Evaluation of cocoa- and coffee-derived methylxanthines as toxicants for the control of pest coyotes

J Agric Food Chem. 2005 May 18;53(10):4069-75. doi: 10.1021/jf050166p.

Abstract

Methylxanthines were quantified in coffee, tea, and chocolate products. Tarajuilie tea from India, cocoa powder, and cocoa nibs contained the highest levels of methylxanthines. Theobromine, caffeine, and theophylline combined in the ratios observed in tea and chocolate were ingested by coyotes. Although both mixtures induced acute toxicity, the symptoms accompanying the chocolate methylxanthine mimic were preferable. Manipulation of the ratios of methylxanthines in the chocolate mimic led to the identification of a 5:1 theobromine/caffeine mixture as a promising coyote toxicant. This mixture was then administered to coyotes using the coyote lure operative device (CLOD). Mortality occurred in every coyote that ingested any portion of the CLOD contents. These results indicate that mixtures of theobromine and caffeine have the potential to be developed into a selective, effective, and socially acceptable toxicant for the control of pest coyotes.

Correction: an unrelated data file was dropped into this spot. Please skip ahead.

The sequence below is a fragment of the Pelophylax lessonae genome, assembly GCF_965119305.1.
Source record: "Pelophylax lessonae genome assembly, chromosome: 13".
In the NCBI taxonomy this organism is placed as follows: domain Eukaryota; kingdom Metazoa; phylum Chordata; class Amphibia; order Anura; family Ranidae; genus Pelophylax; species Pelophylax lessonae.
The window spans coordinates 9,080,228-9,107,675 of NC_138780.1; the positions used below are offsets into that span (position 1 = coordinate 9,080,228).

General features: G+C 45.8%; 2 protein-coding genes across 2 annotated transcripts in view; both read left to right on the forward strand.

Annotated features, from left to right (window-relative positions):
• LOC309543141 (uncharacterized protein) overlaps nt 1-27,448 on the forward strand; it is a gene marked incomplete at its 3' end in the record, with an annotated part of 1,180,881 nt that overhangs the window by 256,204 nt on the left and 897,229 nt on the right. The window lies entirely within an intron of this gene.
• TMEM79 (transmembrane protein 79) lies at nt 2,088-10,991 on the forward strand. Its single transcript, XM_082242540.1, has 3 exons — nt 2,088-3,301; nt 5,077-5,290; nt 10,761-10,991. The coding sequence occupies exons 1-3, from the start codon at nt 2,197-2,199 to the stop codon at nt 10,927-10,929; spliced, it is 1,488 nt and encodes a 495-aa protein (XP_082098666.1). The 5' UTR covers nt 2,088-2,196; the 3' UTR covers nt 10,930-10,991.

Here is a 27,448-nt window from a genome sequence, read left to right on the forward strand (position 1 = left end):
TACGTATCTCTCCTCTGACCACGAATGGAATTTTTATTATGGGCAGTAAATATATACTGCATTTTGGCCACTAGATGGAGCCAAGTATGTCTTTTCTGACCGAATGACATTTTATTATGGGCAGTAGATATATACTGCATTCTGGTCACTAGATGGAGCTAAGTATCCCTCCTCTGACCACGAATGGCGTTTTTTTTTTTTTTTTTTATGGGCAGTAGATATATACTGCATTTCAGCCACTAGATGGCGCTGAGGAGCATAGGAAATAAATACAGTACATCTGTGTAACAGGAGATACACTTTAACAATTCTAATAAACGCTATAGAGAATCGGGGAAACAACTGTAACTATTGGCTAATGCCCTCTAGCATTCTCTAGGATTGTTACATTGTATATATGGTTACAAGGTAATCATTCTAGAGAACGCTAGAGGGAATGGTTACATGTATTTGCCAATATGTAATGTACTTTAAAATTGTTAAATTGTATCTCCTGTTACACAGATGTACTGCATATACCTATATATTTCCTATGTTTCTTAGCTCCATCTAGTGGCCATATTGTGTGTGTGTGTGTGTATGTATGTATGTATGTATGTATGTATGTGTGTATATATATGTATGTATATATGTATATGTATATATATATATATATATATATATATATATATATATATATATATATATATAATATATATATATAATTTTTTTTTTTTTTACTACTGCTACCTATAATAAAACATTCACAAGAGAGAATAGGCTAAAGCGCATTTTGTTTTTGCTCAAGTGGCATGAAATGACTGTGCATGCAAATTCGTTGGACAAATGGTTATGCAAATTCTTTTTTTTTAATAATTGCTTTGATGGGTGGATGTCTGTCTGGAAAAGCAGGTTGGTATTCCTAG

Publication types

  • Research Support, Non-U.S. Gov't

MeSH terms

  • Animals
  • Cacao / chemistry*
  • Caffeine / analysis
  • Coffea / chemistry*
  • Coyotes*
  • Pest Control / methods*
  • Seeds / chemistry
  • Tea / chemistry
  • Theobromine / analysis
  • Xanthines / administration & dosage*

Substances

  • Tea
  • Xanthines
  • methylxanthine
  • Caffeine
  • Theobromine